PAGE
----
If some writer would turn Magneto into a Snidely Whiplash type of villain, the X-MEN fans would throw a issy fit. And rightly so.

  5. #80
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    Quote Originally Posted by CaptainMar-Vell92 of the Kree View Post

    If some writer would turn Magneto into a Snidely Whiplash type of villain, the X-MEN fans would throw a issy fit. And rightly so.
    Hello, Ultimate Magneto.

  6. #81

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    Quote Originally Posted by U.N. Owen View Post
    Hello, Ultimate Magneto.
    Different universe. Different character.

  7. #82
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    Quote Originally Posted by U.N. Owen View Post
    Hello, Ultimate Magneto.
    Millar doesn't know how to write any other type of head villain. Look at all of 'Wanted'.

  8. #83
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    Quote Originally Posted by CaptainMar-Vell92 of the Kree View Post
    Different universe. Different character.
    X-Fans were still pissed that Magneto was a mutant supremacist who ate humans.

  9. #84

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    Quote Originally Posted by The Cool Thatguy View Post
    Millar doesn't know how to write any other type of head villain. Look at all of 'Wanted'.
    Everyone in the Ultimate universe is a douchebag. Except for Spiderman.

  10. #85
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    Quote Originally Posted by CaptainMar-Vell92 of the Kree View Post
    Everyone in the Ultimate universe is a douchebag. Except for Spiderman.
    Not true. At all.

    They are douche bags. Cool douche bags, but douche bags all the same.

    Or they are losers. Completely. Utterly. See: Hank Pym, Black Panther.

    But yeah, not much in the way of depth or contradictions.

  11. #86
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    Quote Originally Posted by CaptainMar-Vell92 of the Kree View Post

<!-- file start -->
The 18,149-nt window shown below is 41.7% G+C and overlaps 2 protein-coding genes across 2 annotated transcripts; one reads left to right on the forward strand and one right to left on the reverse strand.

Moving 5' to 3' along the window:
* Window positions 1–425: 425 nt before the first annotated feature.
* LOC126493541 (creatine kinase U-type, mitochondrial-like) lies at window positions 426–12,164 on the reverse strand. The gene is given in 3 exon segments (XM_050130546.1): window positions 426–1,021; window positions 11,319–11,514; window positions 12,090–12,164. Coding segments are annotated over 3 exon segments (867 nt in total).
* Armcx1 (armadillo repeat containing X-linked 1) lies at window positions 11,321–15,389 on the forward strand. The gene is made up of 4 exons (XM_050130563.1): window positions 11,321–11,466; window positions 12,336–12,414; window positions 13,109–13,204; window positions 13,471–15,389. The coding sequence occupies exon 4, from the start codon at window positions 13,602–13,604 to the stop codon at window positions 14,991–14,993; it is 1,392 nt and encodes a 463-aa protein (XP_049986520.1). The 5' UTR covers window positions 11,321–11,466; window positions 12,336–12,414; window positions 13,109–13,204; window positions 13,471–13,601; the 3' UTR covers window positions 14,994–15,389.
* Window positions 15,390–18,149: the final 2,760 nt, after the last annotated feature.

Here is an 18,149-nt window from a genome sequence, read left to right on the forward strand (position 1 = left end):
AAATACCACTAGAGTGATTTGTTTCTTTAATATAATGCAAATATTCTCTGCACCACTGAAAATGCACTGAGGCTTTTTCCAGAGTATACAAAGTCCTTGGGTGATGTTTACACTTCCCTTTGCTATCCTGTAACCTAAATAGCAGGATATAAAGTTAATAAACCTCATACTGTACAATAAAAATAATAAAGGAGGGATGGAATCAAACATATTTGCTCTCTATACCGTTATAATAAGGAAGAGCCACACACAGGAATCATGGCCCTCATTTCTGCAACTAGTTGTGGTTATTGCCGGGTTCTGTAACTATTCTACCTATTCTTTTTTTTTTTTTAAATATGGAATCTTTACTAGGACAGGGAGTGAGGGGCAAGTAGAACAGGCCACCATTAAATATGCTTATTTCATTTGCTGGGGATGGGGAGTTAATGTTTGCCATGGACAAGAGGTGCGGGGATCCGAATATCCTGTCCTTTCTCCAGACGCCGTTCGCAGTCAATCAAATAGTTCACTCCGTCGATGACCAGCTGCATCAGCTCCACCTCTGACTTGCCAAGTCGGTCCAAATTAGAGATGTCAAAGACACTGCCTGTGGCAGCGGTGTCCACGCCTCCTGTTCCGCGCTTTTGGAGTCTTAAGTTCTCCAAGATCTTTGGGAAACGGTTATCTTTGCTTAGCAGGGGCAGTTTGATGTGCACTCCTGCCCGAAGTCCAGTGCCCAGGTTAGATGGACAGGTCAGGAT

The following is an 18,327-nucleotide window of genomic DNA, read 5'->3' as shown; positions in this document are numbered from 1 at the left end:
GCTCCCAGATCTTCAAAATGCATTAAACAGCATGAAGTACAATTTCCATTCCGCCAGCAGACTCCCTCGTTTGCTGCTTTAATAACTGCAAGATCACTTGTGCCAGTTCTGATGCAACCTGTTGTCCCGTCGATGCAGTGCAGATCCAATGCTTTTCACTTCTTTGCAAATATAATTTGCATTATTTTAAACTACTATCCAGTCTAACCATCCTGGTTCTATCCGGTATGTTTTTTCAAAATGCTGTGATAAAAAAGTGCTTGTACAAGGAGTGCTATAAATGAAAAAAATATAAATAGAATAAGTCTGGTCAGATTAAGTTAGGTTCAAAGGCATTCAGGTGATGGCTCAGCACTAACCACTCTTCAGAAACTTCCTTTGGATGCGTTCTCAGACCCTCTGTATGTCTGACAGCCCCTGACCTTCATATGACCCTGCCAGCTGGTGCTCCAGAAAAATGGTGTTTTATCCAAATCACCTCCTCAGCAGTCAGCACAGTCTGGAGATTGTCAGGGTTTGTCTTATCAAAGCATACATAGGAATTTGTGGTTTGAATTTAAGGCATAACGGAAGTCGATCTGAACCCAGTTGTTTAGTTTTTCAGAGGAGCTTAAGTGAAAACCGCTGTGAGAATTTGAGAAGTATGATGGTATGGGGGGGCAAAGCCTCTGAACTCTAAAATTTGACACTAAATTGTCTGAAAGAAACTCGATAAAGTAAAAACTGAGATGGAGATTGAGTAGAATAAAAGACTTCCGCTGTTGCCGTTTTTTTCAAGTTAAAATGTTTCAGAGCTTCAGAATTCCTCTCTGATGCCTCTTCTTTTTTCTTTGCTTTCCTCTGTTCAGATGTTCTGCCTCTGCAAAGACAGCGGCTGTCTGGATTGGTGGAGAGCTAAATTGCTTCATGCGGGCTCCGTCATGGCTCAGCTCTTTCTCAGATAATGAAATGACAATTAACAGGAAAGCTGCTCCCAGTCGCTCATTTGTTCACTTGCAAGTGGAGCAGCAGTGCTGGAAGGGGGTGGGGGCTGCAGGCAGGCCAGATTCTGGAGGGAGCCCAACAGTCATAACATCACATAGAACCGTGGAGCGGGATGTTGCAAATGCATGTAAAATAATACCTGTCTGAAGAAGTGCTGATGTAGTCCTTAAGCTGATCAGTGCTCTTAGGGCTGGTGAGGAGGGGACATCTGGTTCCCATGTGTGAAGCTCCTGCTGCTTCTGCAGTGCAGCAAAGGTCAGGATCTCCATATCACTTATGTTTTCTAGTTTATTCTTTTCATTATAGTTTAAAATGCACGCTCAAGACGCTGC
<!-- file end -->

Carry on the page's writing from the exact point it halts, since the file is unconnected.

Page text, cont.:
After Infinity Gauntlet Thanos was no longer a nihilist villain obsessed with getting macguffins to convince Mistress Death to love him as he learned that he is his own worst enemy and that destruction and macguffins will never impress her, and he became a reclusive farmer and explorer who would occasionally help Adam Warlock and other heroes save the universe. Jurgens ignored Thanos character development and regressed him into his old genocidal self while also making him dumber. I don't have issues with the Thanosi clones since you Can give Thor epic feats without having to mess up the philosophical and morally grey character Thanos became

    If some writer would turn Magneto into a Snidely Whiplash type of villain, the X-MEN fans would throw a issy fit. And rightly so.
    In all honesty I never had any faith thanos would stay that way after the infinity series, but at least he was coniving in the thor story, recently I think he's too much of a one trick pony

  12. #87
    The Professional Marvell2100's Avatar
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    Quote Originally Posted by HaveAtThee View Post
    I haven't read a comic in quite some time, so I'm not here to comment on any specific narrative or story, but the last time I did was Aaron's run on Thor, and while it was entertaining in parts I just noticed that he (and Marvel in general) wants to tell a human story using mythological/magical/superhuman characters. Whereas other writers take on Thor (or any other powerful character) seeking to write a story about Asgardian characters. It's one thing to inject human or humanistic elements in a fantasy adventure story, it's another to treat said characters as basically regular people who happen to have powers. It's how I feel about movie Thor as well. He doesn't seem like a mystical space god with crazy powers, but rather a goofball frat boy who happens to be a powerful alien. I think Aaron mostly built his run off of Matt Fraction's previous work. Fraction sort of turned Thor and Odin into brutish and thuggish boors with deep issues, whereas JMS' Thor was a slightly modernized take on classical Thor. Similar proper speech pattern (not quite Shakespearean), quite powerful and examining the meaning of Asgardian godhood among humans. Only issue I had was bringing Asgard to Earth at the time, though we'll never know how JMS would have concluded his first arc and where he would've taken Thor afterward. Everything after 2007 has made me really appreciate Dan Jurgens' quite excellent run on Thor from 1998-2004 that often gets overlooked.
    You're right. Jurgens run on Thor was pretty good.

  13. #88
    Mighty Member Anthony W's Avatar
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    Quote Originally Posted by linda2000 View Post